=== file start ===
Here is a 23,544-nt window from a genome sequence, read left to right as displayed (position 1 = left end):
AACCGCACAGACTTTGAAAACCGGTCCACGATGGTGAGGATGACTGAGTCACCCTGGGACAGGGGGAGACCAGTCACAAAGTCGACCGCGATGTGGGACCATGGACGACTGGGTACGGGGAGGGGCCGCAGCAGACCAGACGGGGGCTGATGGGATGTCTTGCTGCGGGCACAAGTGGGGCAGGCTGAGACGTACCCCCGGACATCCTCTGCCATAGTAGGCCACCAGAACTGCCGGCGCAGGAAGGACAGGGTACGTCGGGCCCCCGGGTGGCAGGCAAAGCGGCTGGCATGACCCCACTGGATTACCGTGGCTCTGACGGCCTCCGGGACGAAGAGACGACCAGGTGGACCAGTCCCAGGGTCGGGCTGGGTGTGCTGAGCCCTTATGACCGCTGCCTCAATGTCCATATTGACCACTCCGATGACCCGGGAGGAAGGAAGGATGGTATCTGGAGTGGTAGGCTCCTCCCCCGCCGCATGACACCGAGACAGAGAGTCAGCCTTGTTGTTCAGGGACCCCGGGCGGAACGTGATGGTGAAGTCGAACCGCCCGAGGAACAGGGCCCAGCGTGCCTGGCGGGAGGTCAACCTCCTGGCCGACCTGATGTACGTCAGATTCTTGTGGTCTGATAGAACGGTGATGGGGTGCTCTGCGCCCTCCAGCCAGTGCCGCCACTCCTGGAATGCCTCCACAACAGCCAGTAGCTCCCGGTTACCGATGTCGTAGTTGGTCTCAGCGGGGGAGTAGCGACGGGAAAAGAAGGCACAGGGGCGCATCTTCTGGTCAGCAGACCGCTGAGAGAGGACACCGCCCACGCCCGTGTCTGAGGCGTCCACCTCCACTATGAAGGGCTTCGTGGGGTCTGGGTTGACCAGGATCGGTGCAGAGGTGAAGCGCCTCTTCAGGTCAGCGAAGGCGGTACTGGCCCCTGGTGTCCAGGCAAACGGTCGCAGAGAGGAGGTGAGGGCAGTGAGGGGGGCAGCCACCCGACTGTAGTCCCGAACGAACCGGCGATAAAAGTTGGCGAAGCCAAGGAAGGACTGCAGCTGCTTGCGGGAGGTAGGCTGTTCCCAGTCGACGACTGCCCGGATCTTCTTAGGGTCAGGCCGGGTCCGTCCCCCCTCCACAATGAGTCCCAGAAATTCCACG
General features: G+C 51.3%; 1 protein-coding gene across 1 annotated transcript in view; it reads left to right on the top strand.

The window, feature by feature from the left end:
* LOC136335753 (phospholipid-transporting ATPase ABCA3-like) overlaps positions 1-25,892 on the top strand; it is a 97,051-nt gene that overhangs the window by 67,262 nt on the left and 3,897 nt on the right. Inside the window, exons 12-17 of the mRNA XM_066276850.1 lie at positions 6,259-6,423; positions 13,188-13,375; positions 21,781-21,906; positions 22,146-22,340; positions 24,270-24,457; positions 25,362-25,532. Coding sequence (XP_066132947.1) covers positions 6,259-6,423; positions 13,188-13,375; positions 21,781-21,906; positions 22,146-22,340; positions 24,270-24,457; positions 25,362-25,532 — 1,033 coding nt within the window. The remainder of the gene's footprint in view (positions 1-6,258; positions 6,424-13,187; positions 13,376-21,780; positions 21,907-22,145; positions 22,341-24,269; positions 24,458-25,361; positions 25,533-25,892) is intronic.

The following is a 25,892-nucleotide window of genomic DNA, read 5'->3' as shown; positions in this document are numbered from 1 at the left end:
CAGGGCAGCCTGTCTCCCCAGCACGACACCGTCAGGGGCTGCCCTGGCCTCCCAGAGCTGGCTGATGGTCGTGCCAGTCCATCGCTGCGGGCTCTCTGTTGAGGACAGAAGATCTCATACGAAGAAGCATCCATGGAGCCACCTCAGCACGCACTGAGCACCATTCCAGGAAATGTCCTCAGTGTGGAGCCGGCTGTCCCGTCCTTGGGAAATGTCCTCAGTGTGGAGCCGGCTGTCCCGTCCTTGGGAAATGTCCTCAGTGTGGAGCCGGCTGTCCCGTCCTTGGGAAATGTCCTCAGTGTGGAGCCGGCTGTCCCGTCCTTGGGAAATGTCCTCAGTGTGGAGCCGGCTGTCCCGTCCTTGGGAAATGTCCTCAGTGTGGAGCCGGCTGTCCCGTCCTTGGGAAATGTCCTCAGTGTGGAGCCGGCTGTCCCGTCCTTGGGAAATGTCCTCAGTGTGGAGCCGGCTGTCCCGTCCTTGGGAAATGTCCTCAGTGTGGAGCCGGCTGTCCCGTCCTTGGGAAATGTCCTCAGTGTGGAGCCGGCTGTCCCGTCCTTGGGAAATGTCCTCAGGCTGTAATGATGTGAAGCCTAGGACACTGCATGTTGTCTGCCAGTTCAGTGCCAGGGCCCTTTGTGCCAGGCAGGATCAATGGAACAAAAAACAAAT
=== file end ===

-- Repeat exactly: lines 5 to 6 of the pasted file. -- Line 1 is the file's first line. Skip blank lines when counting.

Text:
* LOC136335753 (phospholipid-transporting ATPase ABCA3-like) overlaps positions 1-25,892 on the top strand; it is a 97,051-nt gene that overhangs the window by 67,262 nt on the left and 3,897 nt on the right. Inside the window, exons 12-17 of the mRNA XM_066276850.1 lie at positions 6,259-6,423; positions 13,188-13,375; positions 21,781-21,906; positions 22,146-22,340; positions 24,270-24,457; positions 25,362-25,532. Coding sequence (XP_066132947.1) covers positions 6,259-6,423; positions 13,188-13,375; positions 21,781-21,906; positions 22,146-22,340; positions 24,270-24,457; positions 25,362-25,532 — 1,033 coding nt within the window. The remainder of the gene's footprint in view (positions 1-6,258; positions 6,424-13,187; positions 13,376-21,780; positions 21,907-22,145; positions 22,341-24,269; positions 24,458-25,361; positions 25,533-25,892) is intronic.

The following is a 25,892-nucleotide window of genomic DNA, read 5'->3' as shown; positions in this document are numbered from 1 at the left end: